Loved this documentary. Kids can be an amazing force for good… in fact, they already are as shown in the movie and with your own daughter’s passion.

  • Jen Burden @WorldMomsBlog
    Posted at 06:35h, 18 February Reply

    Loved this movie and LOVE this little, brave girl. Great post, Tracey. It was great to see you in DC!

    Jen 🙂

  • Julie Marsh
    Posted at 07:19h, 18 February Reply

    You’ve touched on one of the big reasons I’m so glad to be part of this campaign: Teaching our children about these issues, so that they may teach others. (Sometimes even their teachers!)

    Because vaccines have kept diseases like polio from being a potential personal threat, both for us and our kids, the immediacy has waned (and frankly, been replaced by misinformation in too many instances). Hearing from kids like Sikha helps remind us that yes, disease prevention and eradication are still very pressing issues that deserve our attention!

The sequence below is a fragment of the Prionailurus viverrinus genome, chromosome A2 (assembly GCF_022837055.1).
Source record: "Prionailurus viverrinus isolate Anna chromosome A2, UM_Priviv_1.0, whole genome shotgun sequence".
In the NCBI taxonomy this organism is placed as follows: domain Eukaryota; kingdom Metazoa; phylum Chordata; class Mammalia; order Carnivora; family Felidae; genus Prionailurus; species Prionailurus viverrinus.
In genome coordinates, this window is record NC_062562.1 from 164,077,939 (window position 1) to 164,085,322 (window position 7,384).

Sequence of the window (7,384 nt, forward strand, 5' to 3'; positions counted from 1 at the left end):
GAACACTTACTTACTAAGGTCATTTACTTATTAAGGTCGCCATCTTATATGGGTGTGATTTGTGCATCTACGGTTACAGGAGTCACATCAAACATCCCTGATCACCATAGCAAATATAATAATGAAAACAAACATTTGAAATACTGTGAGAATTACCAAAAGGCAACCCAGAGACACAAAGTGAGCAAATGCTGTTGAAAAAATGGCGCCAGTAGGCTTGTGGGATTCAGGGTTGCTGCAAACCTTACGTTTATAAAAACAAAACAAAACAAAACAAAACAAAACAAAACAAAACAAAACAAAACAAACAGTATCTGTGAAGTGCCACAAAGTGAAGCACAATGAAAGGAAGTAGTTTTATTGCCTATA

• Elena
    Posted at 08:19h, 18 February Reply

    Loved this movie–and all things Skiha. Seeing the movie and re-reading her story here is a reminder that so much still needs to be done. I cannot wait for the movie to come out and have others-especially young girls be inspired by Sikha and the Daredevils.

  • ~j.
    Posted at 10:07h, 18 February Reply

    What a great review. Outstanding documentary, inspiring post. Well done.

  • Sue Taylor
    Posted at 12:45h, 18 February Reply

    Oh the wisdom of children. If only we adults listened more often the world would be a better place. Inspirational and moving in equal parts.

  • Amy Graff
    Posted at 21:06h, 18 February Reply

    Inspiring post! I’m going to make a point of seeing this documentary.

  • Lindsey Garrett
    Posted at 11:55h, 19 February Reply

    I have one question. When are we going to India? I always knew that this platform would ultimately lead me to a life of humanitarianism.

    I like the direction your work is going in, doing good for the sake of good. ;D

    Keep it up my friend.